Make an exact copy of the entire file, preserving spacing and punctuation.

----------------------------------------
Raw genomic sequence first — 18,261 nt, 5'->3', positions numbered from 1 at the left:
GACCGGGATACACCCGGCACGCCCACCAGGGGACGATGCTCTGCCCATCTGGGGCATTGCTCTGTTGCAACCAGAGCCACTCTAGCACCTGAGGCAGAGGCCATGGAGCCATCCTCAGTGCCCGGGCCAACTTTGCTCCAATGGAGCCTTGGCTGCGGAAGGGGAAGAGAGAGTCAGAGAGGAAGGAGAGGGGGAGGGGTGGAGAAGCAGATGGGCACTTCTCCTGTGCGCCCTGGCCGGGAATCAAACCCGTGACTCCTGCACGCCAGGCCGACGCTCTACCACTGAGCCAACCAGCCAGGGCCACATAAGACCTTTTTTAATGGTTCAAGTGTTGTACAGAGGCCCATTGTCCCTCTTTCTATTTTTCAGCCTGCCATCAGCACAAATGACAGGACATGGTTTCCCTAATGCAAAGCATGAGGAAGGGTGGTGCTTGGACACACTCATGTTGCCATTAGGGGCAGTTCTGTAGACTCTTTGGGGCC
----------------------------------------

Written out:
Raw genomic sequence first — 18,261 nt, 5'->3', positions numbered from 1 at the left:
GACCGGGATACACCCGGCACGCCCACCAGGGGACGATGCTCTGCCCATCTGGGGCATTGCTCTGTTGCAACCAGAGCCACTCTAGCACCTGAGGCAGAGGCCATGGAGCCATCCTCAGTGCCCGGGCCAACTTTGCTCCAATGGAGCCTTGGCTGCGGAAGGGGAAGAGAGAGTCAGAGAGGAAGGAGAGGGGGAGGGGTGGAGAAGCAGATGGGCACTTCTCCTGTGCGCCCTGGCCGGGAATCAAACCCGTGACTCCTGCACGCCAGGCCGACGCTCTACCACTGAGCCAACCAGCCAGGGCCACATAAGACCTTTTTTAATGGTTCAAGTGTTGTACAGAGGCCCATTGTCCCTCTTTCTATTTTTCAGCCTGCCATCAGCACAAATGACAGGACATGGTTTCCCTAATGCAAAGCATGAGGAAGGGTGGTGCTTGGACACACTCATGTTGCCATTAGGGGCAGTTCTGTAGACTCTTTGGGGCC